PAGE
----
Niebuhr, Christ, and Culture (Pt. 2)

Last time I briefly surveyed a few of Neibuhr’s “Christ and Culture Types.” I explained that the understanding of Christ and culture that I am most drawn to (at this point in my life) is the understanding of Christ as the transformer of culture. However all of this is tempered by an understanding of the now/not yet reality of redemptive history….

How would you talk to people in backgrounds similar to the one you describe about engaging more with culture?

I think that talking to Christians who tend to see Christ and culture being completely incompatible is a difficult thing, namely because they tend to see your desire to correct them as coming from a position of worldliness. Some would assume that trying to convince them that Christ is not against culture is actually an attempt to tempt them back into the world. However in helping them to change their stance I would emphasize two things.

  1. God’s creation is good. I would likely take them back to Genesis or Revelation. Secondly I would emphasize the big picture story of scripture, that God creates, the fall happens, God sends his son to rescue the world, and that God restores and redeems this world in the eschaton.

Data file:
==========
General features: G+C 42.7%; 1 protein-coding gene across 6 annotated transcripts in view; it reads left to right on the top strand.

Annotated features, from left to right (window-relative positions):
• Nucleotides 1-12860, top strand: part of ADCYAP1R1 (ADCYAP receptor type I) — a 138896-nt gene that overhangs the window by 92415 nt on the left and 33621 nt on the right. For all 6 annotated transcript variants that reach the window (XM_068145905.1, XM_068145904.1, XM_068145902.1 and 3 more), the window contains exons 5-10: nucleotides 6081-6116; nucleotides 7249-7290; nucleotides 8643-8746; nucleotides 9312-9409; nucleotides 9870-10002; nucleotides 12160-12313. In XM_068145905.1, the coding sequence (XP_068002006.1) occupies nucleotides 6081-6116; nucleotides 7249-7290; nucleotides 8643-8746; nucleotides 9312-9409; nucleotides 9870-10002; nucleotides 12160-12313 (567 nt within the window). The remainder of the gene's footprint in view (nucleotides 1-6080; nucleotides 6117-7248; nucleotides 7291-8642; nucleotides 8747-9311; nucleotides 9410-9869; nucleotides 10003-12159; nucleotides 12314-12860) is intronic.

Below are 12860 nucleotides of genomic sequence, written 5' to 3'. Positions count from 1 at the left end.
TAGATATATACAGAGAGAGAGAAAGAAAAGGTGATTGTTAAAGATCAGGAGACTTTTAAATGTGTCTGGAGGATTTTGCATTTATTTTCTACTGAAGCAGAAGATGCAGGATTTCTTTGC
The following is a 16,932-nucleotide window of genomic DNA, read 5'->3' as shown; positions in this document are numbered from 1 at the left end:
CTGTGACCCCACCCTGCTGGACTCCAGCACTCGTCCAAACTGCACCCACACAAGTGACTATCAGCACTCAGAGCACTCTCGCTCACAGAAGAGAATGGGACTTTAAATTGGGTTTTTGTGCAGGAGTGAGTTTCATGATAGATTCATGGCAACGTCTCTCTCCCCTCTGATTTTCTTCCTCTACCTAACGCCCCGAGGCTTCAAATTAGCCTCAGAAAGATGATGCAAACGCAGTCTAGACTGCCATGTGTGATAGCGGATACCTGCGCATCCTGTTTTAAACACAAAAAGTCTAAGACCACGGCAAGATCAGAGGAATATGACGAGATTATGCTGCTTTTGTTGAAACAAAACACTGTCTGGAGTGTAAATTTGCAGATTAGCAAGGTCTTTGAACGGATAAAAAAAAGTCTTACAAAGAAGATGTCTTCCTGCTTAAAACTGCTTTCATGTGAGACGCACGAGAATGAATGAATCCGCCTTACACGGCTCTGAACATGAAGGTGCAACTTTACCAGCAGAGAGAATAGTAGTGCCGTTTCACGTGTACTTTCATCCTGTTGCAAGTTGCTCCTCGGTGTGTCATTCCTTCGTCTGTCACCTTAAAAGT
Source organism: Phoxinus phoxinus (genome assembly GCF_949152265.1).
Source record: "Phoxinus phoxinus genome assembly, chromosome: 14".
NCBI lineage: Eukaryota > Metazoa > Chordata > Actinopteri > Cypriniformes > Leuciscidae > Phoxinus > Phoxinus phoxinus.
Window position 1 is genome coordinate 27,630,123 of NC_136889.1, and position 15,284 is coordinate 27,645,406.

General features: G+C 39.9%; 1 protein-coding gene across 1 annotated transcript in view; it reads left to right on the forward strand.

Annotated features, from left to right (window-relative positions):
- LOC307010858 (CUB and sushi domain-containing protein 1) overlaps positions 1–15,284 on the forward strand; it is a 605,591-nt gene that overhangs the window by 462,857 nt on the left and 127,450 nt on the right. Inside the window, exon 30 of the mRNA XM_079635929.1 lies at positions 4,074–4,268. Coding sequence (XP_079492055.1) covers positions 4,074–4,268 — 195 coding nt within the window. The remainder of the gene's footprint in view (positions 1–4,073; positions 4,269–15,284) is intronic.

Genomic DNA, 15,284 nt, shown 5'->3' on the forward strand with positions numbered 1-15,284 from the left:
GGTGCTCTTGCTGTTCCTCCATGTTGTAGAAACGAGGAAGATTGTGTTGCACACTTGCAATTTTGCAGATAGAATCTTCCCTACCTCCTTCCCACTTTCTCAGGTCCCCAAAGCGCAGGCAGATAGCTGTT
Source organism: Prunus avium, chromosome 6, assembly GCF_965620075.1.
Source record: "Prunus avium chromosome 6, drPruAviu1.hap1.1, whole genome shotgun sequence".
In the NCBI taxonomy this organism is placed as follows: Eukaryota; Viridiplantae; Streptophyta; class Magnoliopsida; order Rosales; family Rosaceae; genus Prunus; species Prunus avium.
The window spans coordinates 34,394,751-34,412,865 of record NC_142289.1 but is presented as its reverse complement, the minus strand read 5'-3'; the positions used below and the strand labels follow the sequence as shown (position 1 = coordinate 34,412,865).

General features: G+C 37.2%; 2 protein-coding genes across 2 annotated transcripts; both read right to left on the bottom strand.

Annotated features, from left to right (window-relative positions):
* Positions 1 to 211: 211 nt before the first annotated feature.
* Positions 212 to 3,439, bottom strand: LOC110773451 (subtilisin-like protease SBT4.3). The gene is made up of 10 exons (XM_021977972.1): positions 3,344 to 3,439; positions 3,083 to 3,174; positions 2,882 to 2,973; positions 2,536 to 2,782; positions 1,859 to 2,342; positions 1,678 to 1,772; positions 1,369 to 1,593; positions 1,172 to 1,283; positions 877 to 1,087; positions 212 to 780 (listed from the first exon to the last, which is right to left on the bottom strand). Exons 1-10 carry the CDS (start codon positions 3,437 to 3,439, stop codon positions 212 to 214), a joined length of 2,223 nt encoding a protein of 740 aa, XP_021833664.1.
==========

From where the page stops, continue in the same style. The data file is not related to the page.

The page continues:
2. This world is indeed fallen but this is the same world that God intends to redeem. Because God desires to redeem this world, including the cultural aspects of it, we cannot take a position of hate against the world. In illustrating this I would likely use Christians as an example. Christians were once idolatrous people who stood in opposition to God, yet God choose to redeem and restore us. God did not hate us he loved us enough to draw him back to himself. Our stance towards God is analogous to cultures stance towards God, it stands in opposition to God until God restores it. There is continuity/discontinuity between the world in sin/the world restored and the non-christian/christian in this example.

Is it important to try to change other Christians’ attitudes in this area?

I certainly think it is – primarily for the sake of mission. Its important because our view of culture greatly affects what we understand to be our mission. If we believe that Christ is against the world, then how will we be motivated reach out and engage in meaningful ways withthe world. I think the “Christ as Transformer” view offers the best tools for mission; it emphasizes the dual nature of Christ’s stance towards the world. Christ does not love its idolatry, but Christ does love the people of the world. Christ does not love cultural idols, yet he loves cultures. Because Christ loves the people and their cultures he wants to restore and redeem them and their culture for his purposes.


Published by cwoznicki

Chris Woznicki is an Assistant Adjunct Professor of Theology at Fuller Theological Seminary. He works as the regional training associate for the Los Angeles region of Young Life.

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